Saturday, October 6, 2012

Even the Smallest Things

Childhood is a time of Wonder and Curiosity of even the smallest things. Growing up in the country, my cousins and I were provided endless opportunities for both. There was a creek full of suckers where our rafts made from telephone poles took us on journeys around the world; an old barn whose hay lofts provided us cover from evil doers; an abandoned chicken coop turned into a clubhouse filled with old desks, chalkboards, and books and so much more feeding our imaginations every single day we went outside to play-and that was most every day.

 I love this picture of my granddaughter as she discovers water in the birdbath. I find myself wondering what she is thinking of that stuff trickling down her little fingers. Does she wonder what makes that stuff move when she splashes it around? Does she even notice that it takes her breath away when her splashing becomes nonstop and her face and hair and everything she is wearing becomes soaking wet yet despite it all it's so much fun that she giggles between catching her breath as the sun dancing through the trees transforms her into an angel shimmering in the backyard on a summer day?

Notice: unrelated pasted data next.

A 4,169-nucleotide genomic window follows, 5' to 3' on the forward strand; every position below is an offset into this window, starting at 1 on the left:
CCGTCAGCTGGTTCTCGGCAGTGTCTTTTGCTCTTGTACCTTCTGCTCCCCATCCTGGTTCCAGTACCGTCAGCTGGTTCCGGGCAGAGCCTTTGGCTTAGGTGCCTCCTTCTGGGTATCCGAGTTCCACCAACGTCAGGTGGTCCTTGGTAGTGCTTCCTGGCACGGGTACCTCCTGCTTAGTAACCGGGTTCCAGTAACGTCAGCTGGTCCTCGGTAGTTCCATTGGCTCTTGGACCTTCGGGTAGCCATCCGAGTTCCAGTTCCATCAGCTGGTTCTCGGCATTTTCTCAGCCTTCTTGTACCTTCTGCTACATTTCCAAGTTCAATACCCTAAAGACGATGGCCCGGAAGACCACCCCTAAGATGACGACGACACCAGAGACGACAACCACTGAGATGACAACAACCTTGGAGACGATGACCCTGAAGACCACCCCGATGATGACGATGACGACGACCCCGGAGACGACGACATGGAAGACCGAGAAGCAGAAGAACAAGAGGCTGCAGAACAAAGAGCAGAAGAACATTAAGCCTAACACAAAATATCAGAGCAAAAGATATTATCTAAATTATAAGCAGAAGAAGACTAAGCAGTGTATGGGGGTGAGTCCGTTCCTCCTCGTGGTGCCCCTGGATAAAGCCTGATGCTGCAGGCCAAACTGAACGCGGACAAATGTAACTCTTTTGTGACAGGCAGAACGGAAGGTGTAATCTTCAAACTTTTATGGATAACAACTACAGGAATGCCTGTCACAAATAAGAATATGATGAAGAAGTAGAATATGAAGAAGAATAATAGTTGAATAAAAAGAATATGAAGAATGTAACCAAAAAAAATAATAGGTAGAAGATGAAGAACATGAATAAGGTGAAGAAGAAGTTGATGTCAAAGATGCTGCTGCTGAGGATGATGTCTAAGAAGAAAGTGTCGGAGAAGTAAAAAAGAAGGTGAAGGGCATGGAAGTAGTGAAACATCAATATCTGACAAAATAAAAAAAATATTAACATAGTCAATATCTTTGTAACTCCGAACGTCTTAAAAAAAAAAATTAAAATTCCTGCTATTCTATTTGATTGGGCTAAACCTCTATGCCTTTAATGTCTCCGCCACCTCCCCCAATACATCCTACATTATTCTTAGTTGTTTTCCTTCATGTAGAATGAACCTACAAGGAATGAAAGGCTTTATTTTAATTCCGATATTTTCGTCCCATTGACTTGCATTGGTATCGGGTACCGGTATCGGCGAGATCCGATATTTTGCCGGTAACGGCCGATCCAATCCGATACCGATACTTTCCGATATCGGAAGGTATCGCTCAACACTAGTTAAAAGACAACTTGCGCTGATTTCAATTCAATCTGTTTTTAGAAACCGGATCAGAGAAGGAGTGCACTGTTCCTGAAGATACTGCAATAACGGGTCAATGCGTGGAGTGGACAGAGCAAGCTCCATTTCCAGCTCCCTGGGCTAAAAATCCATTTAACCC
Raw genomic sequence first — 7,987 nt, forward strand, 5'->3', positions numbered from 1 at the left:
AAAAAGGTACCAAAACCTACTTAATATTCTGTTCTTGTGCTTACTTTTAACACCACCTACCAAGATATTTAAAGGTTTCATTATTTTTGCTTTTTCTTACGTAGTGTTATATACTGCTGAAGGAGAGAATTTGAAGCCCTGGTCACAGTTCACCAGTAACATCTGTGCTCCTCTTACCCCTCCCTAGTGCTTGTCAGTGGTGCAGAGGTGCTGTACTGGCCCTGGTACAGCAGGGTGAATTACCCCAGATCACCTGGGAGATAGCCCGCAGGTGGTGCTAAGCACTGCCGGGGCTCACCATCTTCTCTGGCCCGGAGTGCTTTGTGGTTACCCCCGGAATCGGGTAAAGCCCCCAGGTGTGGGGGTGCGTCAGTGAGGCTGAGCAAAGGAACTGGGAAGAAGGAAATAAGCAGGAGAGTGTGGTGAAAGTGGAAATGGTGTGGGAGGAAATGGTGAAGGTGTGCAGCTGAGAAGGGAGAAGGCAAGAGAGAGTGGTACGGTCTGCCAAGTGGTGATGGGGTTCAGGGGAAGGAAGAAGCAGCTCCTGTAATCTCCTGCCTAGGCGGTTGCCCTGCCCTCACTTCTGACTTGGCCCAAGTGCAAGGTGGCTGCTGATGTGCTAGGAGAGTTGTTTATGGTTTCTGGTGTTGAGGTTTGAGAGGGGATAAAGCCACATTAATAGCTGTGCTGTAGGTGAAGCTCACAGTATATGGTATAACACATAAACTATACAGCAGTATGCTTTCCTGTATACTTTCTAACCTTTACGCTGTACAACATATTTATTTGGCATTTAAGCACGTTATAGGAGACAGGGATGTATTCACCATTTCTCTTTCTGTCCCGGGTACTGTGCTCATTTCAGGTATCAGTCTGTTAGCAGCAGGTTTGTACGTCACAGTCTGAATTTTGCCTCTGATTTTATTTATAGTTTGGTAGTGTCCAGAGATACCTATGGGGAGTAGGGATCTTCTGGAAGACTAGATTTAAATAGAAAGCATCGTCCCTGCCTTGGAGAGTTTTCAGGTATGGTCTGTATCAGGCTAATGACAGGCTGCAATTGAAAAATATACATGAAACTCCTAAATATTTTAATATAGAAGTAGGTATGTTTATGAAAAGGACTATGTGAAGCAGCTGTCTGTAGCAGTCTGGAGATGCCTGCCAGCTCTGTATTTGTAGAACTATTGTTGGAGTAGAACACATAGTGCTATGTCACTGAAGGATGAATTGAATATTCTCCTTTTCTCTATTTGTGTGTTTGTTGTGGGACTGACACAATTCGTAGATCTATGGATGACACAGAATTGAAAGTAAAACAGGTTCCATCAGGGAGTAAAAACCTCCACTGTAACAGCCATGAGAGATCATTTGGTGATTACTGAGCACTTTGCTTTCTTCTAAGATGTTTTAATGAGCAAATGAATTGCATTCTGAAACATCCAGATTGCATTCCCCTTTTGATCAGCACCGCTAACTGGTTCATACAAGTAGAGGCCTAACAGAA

When a child's imagination is triggered anything is possible. Leaves become forts and flying saucers. Stones become irrestible. They have to be picked up and tossed or brought inside to be stored away in secret places or maybe painted and saved as masterpieces-at least by parents and grandparents. Bubbles blown into the wind must be chased as fast as little legs can run although the bubbles are impossible to catch and hold and brought inside to store with those stones. But maybe catching them doesn't matter for as soon as the bubble being pursued pops and disappears or flies into the horizon, another bubble comes along and the chase begins again.

And then there are the sticks that become drum sticks making beautiful music when tapping sidewalks and front steps and back steps and old enamel chairs that have been tapped before by children now grown and now the ones so busy that they don't notice the flying saucers spinning around or that stuff in a birdbath that trickles down fingers when submerged on a summer day. That's when grandchildren step in and remind the adults of that Wonder everywhere and that's when the adults start to march or run or giggle or splash alongside the little one filled with a curiosity of even the smallest things.

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